Staff at the national broadcaster, Samoa, may face the sack if they are privatised.
By now, acres of editorial space have been given to the controversial decision to adopt right hand drive in Samoa - right hand drive meaning in this case cars with steering wheels on the right side of the vehicle, driving on the left side of the road.
So far, however, just one story has appeared internationally on the possible sale of 2AP, the country's long serving national radio station.
Ever faithful Radio New Zealand quotes an independent MP, Lealailepule Rimoni Aiafi, as calling on government to stop the sale.
The MP questions whether station services will be available at times of national crisis, like a cyclone.
"But the Prime Minister, Tuilaepa Sailele Malielegaoi, says the sale of the broadcaster has been in the pipeline for years and there is nothing to worry about as government will pay to get media access."
Listeners next door in the Cook Islands might disagree.
For years, for example, residents on the atoll of Pukapuka have tuned into 2ap not just because the language is closer to their own but because the signal from their supposed capital, Rarotonga, has been too weak to pick up.
That's because the station was privatised in the mid-1990's by an acting broadcasting minister and friend of the current owners, while the real broadcasting minister was out of the country.
Among other things, like cutting news bulletins, the new owners dialed down the broadcast strength to save power, i.e. money.
This had tragic consequences for the northern atoll of Manihiki.
Fatally unaware of looming hysteria in Rarotonga over cyclone warnings of an approaching cyclone, 19 people died in Manihiki on the first day of the cyclone season, 1st November 1997.
Not everyone could be reached by phone, local Manihiki police did not have time to travel the large lagoon warning everyone, not everyone took the warnings seriously.
As well as surreptiously selling the station in the first place, Disaster manager Tepure Tapaitau added blood to his hands by badly bungling the rescue operation.
No commission of inquiry was ever held despite it being the worst loss of life in the country's history, and today Tapaitau sits, slightly less smug, as the Cook Islands High Commissioner in Wellington.
Back to Samoa.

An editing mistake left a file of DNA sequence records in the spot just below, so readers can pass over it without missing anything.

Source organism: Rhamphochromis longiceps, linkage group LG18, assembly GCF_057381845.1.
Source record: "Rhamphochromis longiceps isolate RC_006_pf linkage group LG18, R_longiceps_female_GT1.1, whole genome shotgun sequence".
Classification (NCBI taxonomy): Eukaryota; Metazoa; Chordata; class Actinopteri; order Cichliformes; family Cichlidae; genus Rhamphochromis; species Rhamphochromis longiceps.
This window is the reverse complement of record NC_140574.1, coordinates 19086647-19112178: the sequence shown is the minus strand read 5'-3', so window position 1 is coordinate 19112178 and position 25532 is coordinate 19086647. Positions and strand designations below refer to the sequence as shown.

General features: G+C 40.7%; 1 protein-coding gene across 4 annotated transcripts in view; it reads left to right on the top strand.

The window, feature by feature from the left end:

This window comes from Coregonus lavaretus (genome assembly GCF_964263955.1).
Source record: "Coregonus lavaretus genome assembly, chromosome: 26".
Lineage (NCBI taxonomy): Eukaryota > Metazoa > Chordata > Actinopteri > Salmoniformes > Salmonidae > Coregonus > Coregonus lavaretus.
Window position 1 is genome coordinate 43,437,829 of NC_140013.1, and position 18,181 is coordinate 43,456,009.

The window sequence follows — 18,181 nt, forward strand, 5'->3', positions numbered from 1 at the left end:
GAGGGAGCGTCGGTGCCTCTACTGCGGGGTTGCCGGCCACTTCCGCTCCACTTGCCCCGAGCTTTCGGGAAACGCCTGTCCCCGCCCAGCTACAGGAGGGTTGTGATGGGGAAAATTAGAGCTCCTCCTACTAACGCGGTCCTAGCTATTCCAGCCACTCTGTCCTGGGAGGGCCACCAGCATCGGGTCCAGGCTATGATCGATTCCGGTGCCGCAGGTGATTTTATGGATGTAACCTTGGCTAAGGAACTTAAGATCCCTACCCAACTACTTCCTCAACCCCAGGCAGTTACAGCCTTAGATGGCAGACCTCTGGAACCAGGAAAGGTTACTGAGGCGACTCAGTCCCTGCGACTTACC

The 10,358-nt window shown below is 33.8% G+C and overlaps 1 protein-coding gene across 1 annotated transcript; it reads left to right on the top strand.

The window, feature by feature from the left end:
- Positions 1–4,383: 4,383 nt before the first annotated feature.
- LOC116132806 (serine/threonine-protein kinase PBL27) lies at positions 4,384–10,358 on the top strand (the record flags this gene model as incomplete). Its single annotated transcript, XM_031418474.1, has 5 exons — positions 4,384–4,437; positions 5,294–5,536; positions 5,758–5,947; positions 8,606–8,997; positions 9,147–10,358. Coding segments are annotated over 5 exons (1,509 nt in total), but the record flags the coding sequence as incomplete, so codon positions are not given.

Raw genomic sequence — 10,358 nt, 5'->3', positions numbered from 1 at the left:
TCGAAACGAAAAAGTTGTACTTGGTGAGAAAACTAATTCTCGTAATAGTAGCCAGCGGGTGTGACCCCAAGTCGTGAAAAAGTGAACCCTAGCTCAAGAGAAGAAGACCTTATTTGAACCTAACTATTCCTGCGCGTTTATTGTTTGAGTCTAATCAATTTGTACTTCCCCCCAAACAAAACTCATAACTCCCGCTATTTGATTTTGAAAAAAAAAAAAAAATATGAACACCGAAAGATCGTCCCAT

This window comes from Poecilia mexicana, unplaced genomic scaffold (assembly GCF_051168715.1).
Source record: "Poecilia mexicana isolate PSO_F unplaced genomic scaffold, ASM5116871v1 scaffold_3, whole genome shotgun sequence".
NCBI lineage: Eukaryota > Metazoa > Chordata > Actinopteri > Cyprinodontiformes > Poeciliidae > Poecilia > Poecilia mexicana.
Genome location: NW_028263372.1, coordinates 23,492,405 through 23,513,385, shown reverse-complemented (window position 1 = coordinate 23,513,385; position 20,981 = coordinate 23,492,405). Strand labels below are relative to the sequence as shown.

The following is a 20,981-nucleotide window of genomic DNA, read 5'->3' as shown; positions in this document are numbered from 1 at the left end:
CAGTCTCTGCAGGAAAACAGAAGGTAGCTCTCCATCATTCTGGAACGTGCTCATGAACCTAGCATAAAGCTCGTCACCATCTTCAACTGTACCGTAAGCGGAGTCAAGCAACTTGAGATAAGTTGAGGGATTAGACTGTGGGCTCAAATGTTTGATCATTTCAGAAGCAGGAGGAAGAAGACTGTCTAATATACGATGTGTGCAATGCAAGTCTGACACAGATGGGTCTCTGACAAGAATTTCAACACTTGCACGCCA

Two large islands, with eight much smaller islets, are nowhere near as widely scattered as the Cook Islands, so concerns over strength of radio signal may not apply.
But in pushing for a sale now, after "years" of being in the pipeline, Samoa risks achieving corporate notions of privatisation just as the wheels seem to be coming off the globalisation juggernaut.
Forget New Zealand and its pathetically resourced public broadcasters, the model that Pacific Islands nations should be seeking to emulate, in our view, is that of the BBC.
Strongly funded at home, through a household tax, the BBC has weathered corporate cyclones of its own, including decades of calls for privatisation from cash crazy-captains of industry, and, proudly survived, a bit battered, but alive.
Today BBC World service online attracts an astonishing amount of world attention, and respect, for its continued efforts at independent journalism.
Website visitors are counted in the millions each month.
Instead of listening to penny pinching entrepreneurs, the government of Samoa should seek to strengthen its public radio, under independent authority, preferably a community-wide board of directors from all sectors.
Given credible, independent information as an "output" there is no reason why 2ap and associated news online should not serve as a proud portal to the world, more than paying for itself, indirectly, through increased tourism.
And, it will save lives too. Perhaps by reminding people, frequently, to drive on the other side of the road.